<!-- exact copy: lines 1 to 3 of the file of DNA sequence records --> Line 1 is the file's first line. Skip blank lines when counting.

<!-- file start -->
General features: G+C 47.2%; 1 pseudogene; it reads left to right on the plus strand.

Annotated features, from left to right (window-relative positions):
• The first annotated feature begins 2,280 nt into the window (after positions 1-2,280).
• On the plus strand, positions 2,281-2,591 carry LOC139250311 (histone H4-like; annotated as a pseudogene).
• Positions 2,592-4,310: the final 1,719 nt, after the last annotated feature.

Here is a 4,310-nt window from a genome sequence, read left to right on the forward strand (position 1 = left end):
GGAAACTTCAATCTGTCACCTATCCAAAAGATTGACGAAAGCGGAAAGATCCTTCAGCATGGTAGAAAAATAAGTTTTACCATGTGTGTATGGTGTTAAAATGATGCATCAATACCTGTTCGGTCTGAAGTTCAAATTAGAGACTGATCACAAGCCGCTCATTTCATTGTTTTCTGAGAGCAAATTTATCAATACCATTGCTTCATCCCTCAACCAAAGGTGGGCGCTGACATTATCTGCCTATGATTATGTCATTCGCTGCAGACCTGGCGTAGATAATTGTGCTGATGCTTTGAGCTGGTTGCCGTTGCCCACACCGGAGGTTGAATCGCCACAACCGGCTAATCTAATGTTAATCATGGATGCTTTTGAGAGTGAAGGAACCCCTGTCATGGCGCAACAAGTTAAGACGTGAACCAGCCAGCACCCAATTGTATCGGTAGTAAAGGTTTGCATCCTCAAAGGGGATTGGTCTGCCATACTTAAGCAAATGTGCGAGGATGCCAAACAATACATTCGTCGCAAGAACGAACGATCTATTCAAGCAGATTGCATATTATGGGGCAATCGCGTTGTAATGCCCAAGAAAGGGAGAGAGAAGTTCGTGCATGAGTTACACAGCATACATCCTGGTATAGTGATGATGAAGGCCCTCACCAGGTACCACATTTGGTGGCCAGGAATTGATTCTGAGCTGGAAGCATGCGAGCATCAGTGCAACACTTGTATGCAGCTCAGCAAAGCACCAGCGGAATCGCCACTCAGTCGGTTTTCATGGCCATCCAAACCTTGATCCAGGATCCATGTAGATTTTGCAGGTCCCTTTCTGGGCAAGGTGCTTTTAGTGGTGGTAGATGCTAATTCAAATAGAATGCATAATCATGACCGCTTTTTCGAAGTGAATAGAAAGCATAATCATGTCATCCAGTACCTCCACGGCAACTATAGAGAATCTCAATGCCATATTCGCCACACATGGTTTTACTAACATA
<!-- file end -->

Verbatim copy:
General features: G+C 47.2%; 1 pseudogene; it reads left to right on the plus strand.

Annotated features, from left to right (window-relative positions):
• The first annotated feature begins 2,280 nt into the window (after positions 1-2,280).